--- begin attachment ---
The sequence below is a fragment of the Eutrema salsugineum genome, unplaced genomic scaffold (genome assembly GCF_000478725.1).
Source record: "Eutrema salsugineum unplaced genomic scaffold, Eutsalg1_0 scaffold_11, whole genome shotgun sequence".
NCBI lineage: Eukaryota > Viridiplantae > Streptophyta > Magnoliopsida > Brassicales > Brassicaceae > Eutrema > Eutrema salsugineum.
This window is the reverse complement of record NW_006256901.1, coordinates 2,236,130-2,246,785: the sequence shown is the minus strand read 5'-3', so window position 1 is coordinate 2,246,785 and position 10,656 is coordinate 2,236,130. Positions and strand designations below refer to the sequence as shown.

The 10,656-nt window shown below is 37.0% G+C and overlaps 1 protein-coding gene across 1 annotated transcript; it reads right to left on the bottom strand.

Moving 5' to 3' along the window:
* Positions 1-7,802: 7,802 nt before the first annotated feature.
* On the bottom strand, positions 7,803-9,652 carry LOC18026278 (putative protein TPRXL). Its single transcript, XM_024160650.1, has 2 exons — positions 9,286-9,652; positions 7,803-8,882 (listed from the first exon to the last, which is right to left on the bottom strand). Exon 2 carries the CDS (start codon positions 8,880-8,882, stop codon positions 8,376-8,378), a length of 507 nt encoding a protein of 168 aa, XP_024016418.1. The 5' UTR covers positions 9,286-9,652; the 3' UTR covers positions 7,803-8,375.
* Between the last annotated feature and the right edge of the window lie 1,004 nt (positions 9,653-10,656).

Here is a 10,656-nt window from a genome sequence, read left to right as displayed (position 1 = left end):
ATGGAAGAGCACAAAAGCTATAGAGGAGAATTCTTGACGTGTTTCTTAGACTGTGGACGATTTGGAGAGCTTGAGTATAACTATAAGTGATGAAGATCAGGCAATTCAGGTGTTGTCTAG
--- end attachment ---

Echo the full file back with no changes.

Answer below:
The sequence below is a fragment of the Eutrema salsugineum genome, unplaced genomic scaffold (genome assembly GCF_000478725.1).
Source record: "Eutrema salsugineum unplaced genomic scaffold, Eutsalg1_0 scaffold_11, whole genome shotgun sequence".
NCBI lineage: Eukaryota > Viridiplantae > Streptophyta > Magnoliopsida > Brassicales > Brassicaceae > Eutrema > Eutrema salsugineum.
This window is the reverse complement of record NW_006256901.1, coordinates 2,236,130-2,246,785: the sequence shown is the minus strand read 5'-3', so window position 1 is coordinate 2,246,785 and position 10,656 is coordinate 2,236,130. Positions and strand designations below refer to the sequence as shown.

The 10,656-nt window shown below is 37.0% G+C and overlaps 1 protein-coding gene across 1 annotated transcript; it reads right to left on the bottom strand.

Moving 5' to 3' along the window:
* Positions 1-7,802: 7,802 nt before the first annotated feature.
* On the bottom strand, positions 7,803-9,652 carry LOC18026278 (putative protein TPRXL). Its single transcript, XM_024160650.1, has 2 exons — positions 9,286-9,652; positions 7,803-8,882 (listed from the first exon to the last, which is right to left on the bottom strand). Exon 2 carries the CDS (start codon positions 8,880-8,882, stop codon positions 8,376-8,378), a length of 507 nt encoding a protein of 168 aa, XP_024016418.1. The 5' UTR covers positions 9,286-9,652; the 3' UTR covers positions 7,803-8,375.
* Between the last annotated feature and the right edge of the window lie 1,004 nt (positions 9,653-10,656).

Here is a 10,656-nt window from a genome sequence, read left to right as displayed (position 1 = left end):
ATGGAAGAGCACAAAAGCTATAGAGGAGAATTCTTGACGTGTTTCTTAGACTGTGGACGATTTGGAGAGCTTGAGTATAACTATAAGTGATGAAGATCAGGCAATTCAGGTGTTGTCTAG